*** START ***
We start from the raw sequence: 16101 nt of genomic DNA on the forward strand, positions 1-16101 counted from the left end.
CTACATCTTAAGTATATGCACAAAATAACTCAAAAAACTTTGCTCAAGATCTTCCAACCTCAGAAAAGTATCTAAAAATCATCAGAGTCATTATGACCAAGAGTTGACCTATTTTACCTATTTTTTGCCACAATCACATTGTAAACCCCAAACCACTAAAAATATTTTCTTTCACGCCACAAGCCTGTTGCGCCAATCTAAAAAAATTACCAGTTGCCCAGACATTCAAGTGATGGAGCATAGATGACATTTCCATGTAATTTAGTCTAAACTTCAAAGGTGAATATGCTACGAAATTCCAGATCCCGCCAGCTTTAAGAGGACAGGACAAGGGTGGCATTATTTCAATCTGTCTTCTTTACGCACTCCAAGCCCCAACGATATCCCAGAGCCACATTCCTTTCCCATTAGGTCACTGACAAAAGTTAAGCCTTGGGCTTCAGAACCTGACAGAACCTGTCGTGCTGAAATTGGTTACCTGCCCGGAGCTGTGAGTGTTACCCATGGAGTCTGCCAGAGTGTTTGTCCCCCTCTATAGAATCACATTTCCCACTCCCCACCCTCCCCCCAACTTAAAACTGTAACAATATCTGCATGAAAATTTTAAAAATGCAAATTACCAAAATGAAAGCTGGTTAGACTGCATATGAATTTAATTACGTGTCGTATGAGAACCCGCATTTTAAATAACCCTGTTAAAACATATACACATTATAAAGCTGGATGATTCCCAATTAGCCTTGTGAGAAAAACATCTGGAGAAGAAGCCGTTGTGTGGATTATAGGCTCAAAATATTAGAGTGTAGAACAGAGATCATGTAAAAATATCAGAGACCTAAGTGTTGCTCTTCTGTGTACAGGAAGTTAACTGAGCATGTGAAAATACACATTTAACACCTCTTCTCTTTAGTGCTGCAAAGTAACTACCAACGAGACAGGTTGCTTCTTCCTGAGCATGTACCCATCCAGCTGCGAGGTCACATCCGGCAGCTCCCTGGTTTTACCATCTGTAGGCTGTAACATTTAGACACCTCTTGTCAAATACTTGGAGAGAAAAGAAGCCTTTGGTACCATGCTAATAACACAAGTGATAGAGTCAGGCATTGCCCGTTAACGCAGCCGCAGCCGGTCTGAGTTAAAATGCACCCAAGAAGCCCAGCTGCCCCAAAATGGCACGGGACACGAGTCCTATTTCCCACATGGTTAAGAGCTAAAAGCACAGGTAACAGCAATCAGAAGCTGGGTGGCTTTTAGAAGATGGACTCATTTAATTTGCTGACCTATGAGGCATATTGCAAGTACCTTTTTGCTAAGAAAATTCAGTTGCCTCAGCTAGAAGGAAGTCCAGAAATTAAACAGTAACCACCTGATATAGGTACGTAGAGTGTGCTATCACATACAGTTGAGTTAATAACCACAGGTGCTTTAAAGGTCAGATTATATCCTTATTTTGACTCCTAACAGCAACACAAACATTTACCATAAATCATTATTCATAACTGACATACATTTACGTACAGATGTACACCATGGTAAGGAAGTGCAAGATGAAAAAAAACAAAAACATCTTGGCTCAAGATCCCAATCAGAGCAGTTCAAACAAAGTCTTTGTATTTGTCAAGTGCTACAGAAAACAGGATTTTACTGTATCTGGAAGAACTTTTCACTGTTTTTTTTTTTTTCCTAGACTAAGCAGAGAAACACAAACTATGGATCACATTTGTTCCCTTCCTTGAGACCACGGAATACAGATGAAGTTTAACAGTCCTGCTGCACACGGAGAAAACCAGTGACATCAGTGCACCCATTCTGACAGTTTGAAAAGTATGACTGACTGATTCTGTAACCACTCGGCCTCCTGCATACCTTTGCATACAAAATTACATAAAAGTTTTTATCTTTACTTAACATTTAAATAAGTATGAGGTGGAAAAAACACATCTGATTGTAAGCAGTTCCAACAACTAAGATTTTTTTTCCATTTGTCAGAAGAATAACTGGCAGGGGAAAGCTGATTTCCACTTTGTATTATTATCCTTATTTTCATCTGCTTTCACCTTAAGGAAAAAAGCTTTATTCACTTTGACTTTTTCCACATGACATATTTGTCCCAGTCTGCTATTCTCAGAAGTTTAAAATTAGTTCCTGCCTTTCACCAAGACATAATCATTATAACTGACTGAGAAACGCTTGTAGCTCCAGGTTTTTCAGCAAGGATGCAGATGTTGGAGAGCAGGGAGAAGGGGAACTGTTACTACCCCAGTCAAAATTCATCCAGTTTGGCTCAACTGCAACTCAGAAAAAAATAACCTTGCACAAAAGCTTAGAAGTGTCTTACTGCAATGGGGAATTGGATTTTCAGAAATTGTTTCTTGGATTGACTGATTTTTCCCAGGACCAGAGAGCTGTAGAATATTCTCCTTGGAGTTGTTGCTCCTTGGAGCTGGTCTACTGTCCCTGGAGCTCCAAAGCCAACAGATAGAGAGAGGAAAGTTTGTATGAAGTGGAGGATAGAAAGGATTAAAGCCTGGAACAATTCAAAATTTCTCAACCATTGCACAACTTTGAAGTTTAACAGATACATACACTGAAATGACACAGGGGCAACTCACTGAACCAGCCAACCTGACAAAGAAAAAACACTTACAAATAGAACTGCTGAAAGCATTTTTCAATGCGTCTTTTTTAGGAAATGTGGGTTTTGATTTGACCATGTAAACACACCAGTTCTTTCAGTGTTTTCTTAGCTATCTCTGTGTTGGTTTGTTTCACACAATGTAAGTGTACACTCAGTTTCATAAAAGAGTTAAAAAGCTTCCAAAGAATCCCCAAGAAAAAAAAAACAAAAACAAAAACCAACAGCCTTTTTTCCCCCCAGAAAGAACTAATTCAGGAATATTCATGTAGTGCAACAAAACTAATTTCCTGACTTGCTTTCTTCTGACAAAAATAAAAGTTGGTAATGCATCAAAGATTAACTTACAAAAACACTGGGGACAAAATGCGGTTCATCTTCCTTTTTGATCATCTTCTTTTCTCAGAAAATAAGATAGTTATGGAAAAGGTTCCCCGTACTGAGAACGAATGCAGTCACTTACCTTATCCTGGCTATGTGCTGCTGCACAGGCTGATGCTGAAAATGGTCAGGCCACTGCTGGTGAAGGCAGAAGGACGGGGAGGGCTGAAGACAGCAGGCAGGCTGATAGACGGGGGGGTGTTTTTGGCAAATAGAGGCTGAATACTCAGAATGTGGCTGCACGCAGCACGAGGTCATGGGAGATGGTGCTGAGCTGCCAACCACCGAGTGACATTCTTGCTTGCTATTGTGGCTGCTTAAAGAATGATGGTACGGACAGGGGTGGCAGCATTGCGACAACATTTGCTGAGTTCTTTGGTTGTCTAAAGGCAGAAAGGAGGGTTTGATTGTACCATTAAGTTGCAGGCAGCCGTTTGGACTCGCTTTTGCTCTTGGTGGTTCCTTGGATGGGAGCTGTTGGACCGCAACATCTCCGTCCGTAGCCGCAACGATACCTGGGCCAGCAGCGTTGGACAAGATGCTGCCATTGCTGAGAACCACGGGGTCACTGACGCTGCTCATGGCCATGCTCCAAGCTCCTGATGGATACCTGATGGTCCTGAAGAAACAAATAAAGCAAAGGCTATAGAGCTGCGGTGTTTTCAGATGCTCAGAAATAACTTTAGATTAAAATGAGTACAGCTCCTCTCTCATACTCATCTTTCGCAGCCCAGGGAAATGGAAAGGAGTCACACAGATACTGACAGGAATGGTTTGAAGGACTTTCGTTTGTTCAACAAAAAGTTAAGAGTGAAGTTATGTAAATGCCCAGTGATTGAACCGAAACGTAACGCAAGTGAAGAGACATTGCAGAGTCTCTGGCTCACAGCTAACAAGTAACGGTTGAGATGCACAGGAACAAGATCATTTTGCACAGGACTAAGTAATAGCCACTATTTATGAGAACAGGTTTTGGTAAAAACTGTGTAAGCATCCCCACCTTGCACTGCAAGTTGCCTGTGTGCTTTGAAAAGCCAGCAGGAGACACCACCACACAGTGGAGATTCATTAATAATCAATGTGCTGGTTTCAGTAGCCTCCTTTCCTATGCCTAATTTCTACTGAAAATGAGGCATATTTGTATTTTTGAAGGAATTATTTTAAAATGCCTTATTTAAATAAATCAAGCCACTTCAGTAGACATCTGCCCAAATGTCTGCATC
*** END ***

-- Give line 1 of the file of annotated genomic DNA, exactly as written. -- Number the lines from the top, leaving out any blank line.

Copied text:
We start from the raw sequence: 16101 nt of genomic DNA on the forward strand, positions 1-16101 counted from the left end.